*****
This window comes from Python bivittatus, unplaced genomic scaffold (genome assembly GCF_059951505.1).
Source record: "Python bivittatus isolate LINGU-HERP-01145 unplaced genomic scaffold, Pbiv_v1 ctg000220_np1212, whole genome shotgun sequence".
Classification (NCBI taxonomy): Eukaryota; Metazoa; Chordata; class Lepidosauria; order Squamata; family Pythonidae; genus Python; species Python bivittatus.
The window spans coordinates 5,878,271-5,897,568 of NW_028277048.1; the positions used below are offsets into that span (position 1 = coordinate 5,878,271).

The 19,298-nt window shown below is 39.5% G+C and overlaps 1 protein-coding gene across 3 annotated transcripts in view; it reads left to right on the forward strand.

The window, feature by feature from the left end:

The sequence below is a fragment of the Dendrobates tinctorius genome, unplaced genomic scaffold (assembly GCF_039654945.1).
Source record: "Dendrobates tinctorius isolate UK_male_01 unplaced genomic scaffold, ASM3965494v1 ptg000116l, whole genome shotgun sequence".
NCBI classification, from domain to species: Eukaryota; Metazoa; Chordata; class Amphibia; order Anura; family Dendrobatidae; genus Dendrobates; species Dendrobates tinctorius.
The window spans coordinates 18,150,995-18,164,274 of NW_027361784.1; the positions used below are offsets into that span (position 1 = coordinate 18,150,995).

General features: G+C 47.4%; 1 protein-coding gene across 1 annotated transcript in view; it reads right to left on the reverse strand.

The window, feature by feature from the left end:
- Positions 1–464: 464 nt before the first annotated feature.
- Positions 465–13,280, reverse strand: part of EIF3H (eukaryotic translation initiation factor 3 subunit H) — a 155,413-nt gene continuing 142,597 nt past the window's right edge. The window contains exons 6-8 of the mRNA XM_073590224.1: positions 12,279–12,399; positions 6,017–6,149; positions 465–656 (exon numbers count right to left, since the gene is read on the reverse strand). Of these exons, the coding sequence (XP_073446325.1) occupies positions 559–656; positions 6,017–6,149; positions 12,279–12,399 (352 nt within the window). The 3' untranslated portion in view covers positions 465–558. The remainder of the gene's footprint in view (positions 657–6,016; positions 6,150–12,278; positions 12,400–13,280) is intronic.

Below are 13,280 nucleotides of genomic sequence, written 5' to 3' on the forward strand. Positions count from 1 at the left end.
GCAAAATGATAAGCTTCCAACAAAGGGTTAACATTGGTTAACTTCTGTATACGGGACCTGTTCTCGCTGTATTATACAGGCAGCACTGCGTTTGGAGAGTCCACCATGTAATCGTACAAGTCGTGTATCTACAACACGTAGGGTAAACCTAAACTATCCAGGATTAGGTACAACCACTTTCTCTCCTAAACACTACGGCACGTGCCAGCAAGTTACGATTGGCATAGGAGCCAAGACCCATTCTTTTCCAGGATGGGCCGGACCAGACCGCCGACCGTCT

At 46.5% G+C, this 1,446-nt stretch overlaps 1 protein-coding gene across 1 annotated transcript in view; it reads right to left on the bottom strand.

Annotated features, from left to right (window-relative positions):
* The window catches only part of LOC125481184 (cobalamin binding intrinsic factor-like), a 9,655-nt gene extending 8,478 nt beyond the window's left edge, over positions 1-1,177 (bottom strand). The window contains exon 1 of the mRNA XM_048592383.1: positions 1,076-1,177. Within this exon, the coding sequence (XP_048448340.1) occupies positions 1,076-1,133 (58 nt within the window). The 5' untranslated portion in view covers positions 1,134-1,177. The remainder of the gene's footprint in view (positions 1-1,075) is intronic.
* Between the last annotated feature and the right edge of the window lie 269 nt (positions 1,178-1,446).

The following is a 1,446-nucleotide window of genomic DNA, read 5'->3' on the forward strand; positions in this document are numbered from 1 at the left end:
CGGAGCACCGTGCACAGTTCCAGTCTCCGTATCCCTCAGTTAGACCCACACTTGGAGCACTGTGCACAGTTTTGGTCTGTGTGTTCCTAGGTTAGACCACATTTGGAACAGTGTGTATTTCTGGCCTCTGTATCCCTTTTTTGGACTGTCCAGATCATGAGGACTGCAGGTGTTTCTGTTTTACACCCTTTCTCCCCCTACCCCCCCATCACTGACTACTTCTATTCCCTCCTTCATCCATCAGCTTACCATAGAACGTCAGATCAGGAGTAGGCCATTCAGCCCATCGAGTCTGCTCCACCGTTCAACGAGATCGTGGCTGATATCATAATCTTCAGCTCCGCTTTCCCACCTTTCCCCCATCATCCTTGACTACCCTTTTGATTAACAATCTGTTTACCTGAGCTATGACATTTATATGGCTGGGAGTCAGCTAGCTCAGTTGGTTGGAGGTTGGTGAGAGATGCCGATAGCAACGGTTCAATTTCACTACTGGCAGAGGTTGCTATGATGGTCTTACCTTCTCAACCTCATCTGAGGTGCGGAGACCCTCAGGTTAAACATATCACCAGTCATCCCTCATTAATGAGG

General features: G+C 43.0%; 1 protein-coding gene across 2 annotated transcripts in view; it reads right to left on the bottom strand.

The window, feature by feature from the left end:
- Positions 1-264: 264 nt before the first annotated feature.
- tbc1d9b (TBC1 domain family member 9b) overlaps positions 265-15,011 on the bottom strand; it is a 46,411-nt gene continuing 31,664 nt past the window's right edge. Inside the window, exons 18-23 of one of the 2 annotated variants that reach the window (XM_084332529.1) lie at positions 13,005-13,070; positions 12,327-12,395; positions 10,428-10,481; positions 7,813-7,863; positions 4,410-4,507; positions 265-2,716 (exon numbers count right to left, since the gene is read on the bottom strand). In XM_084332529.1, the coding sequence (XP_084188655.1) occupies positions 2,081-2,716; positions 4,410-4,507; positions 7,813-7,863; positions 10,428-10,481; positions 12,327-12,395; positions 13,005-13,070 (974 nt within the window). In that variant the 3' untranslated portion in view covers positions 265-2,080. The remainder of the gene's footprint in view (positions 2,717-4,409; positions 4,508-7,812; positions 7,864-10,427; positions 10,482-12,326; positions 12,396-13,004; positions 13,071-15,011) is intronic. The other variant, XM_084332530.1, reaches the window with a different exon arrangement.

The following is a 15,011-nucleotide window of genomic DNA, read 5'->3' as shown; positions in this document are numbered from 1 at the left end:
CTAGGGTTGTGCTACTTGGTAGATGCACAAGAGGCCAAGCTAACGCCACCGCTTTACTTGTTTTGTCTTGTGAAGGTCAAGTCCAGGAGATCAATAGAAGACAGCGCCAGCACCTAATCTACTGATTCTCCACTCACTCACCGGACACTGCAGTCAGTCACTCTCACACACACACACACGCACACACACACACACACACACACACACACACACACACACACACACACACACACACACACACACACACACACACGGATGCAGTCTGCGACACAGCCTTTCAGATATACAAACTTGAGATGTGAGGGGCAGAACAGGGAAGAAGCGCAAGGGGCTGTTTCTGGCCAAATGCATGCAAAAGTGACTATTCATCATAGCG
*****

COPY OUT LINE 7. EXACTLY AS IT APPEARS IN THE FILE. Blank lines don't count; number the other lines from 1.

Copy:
The sequence below is a fragment of the Dendrobates tinctorius genome, unplaced genomic scaffold (assembly GCF_039654945.1).